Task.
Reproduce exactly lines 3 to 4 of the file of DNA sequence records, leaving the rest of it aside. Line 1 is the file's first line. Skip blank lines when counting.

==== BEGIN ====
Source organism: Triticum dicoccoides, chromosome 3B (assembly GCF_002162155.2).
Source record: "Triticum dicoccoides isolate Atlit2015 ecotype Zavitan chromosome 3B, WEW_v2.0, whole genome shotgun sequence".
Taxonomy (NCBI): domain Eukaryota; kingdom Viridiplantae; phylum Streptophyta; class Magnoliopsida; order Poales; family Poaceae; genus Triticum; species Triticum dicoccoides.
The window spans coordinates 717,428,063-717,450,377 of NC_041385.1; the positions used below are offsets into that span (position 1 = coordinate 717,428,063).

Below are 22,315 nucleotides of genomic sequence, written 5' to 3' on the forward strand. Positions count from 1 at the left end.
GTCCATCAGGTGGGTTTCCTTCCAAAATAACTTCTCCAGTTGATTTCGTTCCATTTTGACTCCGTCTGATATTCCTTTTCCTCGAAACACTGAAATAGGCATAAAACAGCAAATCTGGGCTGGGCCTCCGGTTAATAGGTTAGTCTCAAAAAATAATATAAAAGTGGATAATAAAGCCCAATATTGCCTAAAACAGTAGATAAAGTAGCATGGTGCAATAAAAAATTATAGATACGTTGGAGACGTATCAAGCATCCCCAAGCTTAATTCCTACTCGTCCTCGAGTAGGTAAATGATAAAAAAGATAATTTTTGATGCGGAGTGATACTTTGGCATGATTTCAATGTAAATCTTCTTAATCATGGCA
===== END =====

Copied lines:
Taxonomy (NCBI): domain Eukaryota; kingdom Viridiplantae; phylum Streptophyta; class Magnoliopsida; order Poales; family Poaceae; genus Triticum; species Triticum dicoccoides.
The window spans coordinates 717,428,063-717,450,377 of NC_041385.1; the positions used below are offsets into that span (position 1 = coordinate 717,428,063).